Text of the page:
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Marking Lexington's Forgotten Airport

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Josh James
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WUKY

Blue Grass Airport may be a well-established air travel hub today, but Lexingtonians in 1935 would have been surprised by its location.

Airport officials unveiled a marker Monday highlighting the role of the city’s largely forgotten second airport, Glengarry Field.

At the time of its dedication, the field was expected to eventually be home to air operations in Lexington. The facility, later renamed Cool Meadow Airport, played host to air shows – then called air circuses – along with sightseeing tours and private flying lessons.

But by 1940, the airport was viewed as ill-equipped to handle bigger commercial flights and attention shifted elsewhere in the city. The spot now houses thoroughbred auction company Fasig-Tipton, but Blue Grass executive director Eric Frankl some unique episodes in the city's aviation history took place there.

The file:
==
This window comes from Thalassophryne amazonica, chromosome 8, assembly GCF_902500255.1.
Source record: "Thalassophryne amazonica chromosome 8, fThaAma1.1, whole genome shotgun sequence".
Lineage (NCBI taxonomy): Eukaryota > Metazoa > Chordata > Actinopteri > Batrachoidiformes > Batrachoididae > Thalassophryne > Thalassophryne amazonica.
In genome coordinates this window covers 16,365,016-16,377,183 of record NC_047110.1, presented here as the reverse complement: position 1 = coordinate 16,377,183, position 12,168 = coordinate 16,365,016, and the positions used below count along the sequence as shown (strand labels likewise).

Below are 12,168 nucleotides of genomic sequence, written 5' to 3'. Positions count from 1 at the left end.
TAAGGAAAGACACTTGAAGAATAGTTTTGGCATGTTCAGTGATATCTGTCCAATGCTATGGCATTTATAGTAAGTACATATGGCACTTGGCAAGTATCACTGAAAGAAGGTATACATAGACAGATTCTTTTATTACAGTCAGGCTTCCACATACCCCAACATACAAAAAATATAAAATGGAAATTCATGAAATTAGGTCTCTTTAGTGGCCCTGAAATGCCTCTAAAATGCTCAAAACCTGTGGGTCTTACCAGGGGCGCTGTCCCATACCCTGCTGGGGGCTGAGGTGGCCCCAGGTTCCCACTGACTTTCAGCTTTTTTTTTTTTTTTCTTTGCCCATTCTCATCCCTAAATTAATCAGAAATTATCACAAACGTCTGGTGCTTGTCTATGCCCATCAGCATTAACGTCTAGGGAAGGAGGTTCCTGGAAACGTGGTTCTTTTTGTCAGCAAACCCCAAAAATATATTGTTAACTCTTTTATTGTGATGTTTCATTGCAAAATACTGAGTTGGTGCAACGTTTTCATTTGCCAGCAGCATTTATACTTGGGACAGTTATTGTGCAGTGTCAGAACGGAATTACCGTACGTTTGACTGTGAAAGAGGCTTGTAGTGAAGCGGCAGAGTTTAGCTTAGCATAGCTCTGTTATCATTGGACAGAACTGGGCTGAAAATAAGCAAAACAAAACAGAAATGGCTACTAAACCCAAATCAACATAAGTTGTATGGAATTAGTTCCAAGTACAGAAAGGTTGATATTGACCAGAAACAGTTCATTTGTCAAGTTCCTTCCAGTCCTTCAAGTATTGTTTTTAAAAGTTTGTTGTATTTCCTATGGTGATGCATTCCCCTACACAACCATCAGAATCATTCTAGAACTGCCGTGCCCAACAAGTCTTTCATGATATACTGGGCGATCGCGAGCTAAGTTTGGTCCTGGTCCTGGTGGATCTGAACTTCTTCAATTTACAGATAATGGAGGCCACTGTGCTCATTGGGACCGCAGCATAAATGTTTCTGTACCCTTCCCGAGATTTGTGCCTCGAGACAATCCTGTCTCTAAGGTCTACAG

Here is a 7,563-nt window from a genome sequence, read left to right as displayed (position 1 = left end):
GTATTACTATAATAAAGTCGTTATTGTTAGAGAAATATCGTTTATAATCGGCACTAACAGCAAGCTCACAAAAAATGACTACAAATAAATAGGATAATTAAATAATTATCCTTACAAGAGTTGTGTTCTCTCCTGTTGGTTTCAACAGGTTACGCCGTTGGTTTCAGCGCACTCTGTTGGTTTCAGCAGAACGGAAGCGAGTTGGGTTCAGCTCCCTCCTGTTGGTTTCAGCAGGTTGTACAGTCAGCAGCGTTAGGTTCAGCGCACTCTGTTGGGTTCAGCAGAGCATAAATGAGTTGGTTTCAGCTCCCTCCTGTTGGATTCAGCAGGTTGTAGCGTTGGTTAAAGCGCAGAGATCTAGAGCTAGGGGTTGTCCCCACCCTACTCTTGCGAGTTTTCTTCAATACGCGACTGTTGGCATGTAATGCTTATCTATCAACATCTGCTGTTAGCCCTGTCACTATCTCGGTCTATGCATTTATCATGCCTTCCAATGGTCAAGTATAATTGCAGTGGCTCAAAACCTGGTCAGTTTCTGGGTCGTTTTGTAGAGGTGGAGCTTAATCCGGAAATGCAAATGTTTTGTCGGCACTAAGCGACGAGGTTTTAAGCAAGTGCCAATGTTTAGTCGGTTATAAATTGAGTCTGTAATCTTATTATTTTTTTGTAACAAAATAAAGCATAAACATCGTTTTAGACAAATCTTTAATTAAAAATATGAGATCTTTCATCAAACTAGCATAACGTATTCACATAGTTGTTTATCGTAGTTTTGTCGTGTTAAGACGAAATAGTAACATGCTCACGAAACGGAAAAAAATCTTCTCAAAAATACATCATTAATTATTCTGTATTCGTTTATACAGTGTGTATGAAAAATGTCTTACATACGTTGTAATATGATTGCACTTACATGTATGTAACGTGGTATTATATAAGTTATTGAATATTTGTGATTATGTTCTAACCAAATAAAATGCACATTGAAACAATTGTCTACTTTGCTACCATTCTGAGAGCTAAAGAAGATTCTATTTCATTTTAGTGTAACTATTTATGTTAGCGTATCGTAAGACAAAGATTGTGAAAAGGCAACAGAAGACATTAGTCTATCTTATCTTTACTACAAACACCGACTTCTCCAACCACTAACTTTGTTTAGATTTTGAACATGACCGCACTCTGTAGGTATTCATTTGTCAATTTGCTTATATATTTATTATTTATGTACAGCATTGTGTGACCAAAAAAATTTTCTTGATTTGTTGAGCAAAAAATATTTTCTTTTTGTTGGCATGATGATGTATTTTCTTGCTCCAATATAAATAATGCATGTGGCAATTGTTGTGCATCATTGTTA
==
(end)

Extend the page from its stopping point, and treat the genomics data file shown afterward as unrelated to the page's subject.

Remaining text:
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Credit Josh James / WUKY
/
WUKY
The opposite side of the marker, dedicated to Fasig-Tipton

"[It] really was an integral part of the development of aviation in Lexington," he says. "It was really the first time Lexintonians could fly, not necessarily via commercial airline, but direct air taxi service from Lexington to Louisville at the time."

Monday, Blue Grass Airport officials revealed a marker at the entrance of Fasig-Tipton, celebrating the location’s dual legacy.

Josh James fell in love with college radio at Western Kentucky University's student station, New Rock 92 (now Revolution 91.7). After working as a DJ and program director, he knew he wanted to come home to Lexington and try his hand in public radio.
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